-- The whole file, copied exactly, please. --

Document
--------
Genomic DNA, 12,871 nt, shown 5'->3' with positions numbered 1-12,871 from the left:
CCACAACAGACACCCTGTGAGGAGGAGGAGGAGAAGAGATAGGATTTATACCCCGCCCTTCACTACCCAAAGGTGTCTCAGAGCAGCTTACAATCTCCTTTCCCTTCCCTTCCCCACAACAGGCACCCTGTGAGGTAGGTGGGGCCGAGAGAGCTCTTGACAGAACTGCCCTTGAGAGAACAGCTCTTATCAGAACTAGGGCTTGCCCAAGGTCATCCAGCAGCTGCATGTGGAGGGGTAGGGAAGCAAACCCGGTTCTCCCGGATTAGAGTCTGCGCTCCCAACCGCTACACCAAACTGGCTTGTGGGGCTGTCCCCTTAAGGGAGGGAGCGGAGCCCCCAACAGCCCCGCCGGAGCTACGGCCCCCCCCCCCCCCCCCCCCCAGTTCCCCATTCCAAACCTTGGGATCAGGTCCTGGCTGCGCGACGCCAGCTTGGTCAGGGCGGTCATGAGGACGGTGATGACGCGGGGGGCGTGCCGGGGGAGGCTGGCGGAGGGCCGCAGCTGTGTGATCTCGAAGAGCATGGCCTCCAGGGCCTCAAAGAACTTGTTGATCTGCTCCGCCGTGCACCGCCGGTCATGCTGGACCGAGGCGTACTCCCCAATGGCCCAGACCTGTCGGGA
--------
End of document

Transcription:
Genomic DNA, 12,871 nt, shown 5'->3' with positions numbered 1-12,871 from the left:
CCACAACAGACACCCTGTGAGGAGGAGGAGGAGAAGAGATAGGATTTATACCCCGCCCTTCACTACCCAAAGGTGTCTCAGAGCAGCTTACAATCTCCTTTCCCTTCCCTTCCCCACAACAGGCACCCTGTGAGGTAGGTGGGGCCGAGAGAGCTCTTGACAGAACTGCCCTTGAGAGAACAGCTCTTATCAGAACTAGGGCTTGCCCAAGGTCATCCAGCAGCTGCATGTGGAGGGGTAGGGAAGCAAACCCGGTTCTCCCGGATTAGAGTCTGCGCTCCCAACCGCTACACCAAACTGGCTTGTGGGGCTGTCCCCTTAAGGGAGGGAGCGGAGCCCCCAACAGCCCCGCCGGAGCTACGGCCCCCCCCCCCCCCCCCCCCCAGTTCCCCATTCCAAACCTTGGGATCAGGTCCTGGCTGCGCGACGCCAGCTTGGTCAGGGCGGTCATGAGGACGGTGATGACGCGGGGGGCGTGCCGGGGGAGGCTGGCGGAGGGCCGCAGCTGTGTGATCTCGAAGAGCATGGCCTCCAGGGCCTCAAAGAACTTGTTGATCTGCTCCGCCGTGCACCGCCGGTCATGCTGGACCGAGGCGTACTCCCCAATGGCCCAGACCTGTCGGGA